There is no limit to the number of letters Unicode can define, and in fact it goes beyond 65,536, so you can't squeeze all Unicode letters into two bytes. But that was just a rumor anyway.
OK, so we have a string:
what corresponds to these five code numbers in Unicode:
U + 0048 U + 0061 U + 006C U + 006C U + 006F.
Nothing but a handful of code numbers, numbers actually. So far we haven't said anything about how they are stored or presented in emails.
This is where coding comes in.
It was the first idea to encode Unicode that led to the rumor of the two bytes, and that was - oh wonder - we store these code numbers in two bytes. This is how hello becomes:
Correct? ... stop, slowly! Couldn't it just as well be:
Well, technically, yes I think. It really was the case that the first developers wanted to be able to store Unicode code numbers in big and little endian mode, depending on what their respective CPU could do the fastest ... And it was evening and it was morning , and there was already two Ways to store unicode. And so one was forced to the bizarre convention of starting every Unicode text with an FE FF. This is called the byte order mark and when you swap high and low bytes it says FF FE and anyone reading this knows that they have to swap all the bytes in pairs. Phew! In the wild, however, not every Unicode text has a byte order mark.
For a while this solution seemed good enough, but the programmers complained. "Look at those whole zeros!" they said, because they were Americans and they saw English text, which of course hardly contains any code numbers above U + 00FF. Plus, it was alternative hippies from California who did save and keep (grins) wanted to. Texans would have slurped away as many bytes again without hesitation. These Californian wimps, however, couldn't stand the thought for text double Number of bytes to consume. Besides, there were so many documents everywhere in all these ASCII and DBCS character sets - who should convert them all?At least I don't! So most of them chose to just ignore Unicode; this went on for years and the hullabaloo became a nuisance.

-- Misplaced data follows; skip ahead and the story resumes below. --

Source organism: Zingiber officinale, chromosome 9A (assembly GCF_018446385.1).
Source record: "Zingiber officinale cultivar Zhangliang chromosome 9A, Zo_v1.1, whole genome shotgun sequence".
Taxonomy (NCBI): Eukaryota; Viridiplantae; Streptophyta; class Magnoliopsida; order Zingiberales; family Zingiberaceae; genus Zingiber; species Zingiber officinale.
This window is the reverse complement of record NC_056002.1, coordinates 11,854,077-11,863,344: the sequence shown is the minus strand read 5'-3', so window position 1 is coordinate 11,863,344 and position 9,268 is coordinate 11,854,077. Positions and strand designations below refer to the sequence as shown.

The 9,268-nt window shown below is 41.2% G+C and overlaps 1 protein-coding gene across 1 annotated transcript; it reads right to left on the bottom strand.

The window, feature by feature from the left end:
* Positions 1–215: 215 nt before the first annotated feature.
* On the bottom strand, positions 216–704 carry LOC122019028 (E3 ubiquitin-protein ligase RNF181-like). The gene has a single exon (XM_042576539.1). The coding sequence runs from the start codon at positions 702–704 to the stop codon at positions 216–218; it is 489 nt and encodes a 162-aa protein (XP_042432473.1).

Then someone came up with the brilliant UTF-8 concept. That was another system of storing a chain of Unicode code numbers, i.e. these mysterious U + numbers, using 8-bit bytes. In UTF-8 all code numbers are from 0-127 in one byte saved. Only code numbers 128 and higher are stored in 2, 3 and even up to 6 bytes.